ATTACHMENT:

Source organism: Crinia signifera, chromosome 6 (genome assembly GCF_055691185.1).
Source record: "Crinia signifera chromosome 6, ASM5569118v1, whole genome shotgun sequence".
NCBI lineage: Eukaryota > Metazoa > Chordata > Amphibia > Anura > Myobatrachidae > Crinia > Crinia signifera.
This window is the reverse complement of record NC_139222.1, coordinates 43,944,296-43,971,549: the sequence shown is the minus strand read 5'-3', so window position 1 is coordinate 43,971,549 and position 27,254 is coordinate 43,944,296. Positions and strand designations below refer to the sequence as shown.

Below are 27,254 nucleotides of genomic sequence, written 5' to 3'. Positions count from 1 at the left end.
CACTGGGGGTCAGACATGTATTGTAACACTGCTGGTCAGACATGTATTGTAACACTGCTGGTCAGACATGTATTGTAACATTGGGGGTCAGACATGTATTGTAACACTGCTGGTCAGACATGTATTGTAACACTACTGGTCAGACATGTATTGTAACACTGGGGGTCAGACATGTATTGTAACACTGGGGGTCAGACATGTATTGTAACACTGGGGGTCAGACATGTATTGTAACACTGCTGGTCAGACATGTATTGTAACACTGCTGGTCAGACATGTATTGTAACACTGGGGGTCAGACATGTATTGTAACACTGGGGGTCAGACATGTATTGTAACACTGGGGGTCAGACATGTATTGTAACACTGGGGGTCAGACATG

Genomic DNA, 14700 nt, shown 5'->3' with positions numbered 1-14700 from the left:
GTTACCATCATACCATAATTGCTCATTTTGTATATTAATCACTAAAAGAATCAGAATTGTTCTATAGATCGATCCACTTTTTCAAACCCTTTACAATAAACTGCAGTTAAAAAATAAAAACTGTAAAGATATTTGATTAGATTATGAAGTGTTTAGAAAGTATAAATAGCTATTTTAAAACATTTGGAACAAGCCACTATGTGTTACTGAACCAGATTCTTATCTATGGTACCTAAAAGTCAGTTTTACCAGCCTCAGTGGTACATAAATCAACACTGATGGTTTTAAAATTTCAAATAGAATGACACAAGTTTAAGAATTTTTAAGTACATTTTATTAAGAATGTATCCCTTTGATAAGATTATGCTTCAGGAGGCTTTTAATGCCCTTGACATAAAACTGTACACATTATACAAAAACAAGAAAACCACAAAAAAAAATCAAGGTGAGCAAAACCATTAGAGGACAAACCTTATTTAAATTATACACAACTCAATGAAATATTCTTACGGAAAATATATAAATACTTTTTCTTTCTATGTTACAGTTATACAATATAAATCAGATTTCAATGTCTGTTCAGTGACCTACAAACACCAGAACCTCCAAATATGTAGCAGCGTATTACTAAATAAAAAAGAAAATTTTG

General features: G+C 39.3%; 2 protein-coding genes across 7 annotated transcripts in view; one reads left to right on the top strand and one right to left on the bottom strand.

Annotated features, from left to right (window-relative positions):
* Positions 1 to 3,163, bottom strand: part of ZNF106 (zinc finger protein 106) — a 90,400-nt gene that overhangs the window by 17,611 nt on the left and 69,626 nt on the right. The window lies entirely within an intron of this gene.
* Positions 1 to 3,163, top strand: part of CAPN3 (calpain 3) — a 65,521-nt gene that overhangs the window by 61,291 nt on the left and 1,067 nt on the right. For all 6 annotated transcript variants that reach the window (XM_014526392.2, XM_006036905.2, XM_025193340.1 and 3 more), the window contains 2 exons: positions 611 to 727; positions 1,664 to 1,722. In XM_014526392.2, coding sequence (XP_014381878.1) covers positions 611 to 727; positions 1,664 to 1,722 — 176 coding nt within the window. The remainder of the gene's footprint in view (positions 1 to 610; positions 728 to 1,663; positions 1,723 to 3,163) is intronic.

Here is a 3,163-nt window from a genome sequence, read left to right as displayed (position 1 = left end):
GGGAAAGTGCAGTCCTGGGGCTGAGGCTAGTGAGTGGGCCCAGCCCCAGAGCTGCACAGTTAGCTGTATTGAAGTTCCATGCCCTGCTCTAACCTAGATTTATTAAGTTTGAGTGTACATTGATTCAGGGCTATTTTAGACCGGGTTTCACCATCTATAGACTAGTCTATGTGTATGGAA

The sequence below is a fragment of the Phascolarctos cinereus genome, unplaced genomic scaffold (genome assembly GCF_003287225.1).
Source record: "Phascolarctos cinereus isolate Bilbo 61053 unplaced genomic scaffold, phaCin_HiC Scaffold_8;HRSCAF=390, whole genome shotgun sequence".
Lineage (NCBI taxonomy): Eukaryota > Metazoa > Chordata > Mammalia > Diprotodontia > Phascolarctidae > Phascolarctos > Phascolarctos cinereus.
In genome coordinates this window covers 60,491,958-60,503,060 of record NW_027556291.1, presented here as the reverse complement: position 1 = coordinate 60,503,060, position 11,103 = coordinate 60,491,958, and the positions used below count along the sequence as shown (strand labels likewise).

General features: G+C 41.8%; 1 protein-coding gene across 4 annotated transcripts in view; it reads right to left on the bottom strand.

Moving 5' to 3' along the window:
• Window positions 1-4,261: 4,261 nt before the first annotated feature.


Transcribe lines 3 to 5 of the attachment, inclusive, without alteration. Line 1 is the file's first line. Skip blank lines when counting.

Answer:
NCBI lineage: Eukaryota > Metazoa > Chordata > Amphibia > Anura > Myobatrachidae > Crinia > Crinia signifera.
This window is the reverse complement of record NC_139222.1, coordinates 43,944,296-43,971,549: the sequence shown is the minus strand read 5'-3', so window position 1 is coordinate 43,971,549 and position 27,254 is coordinate 43,944,296. Positions and strand designations below refer to the sequence as shown.

Below are 27,254 nucleotides of genomic sequence, written 5' to 3'. Positions count from 1 at the left end.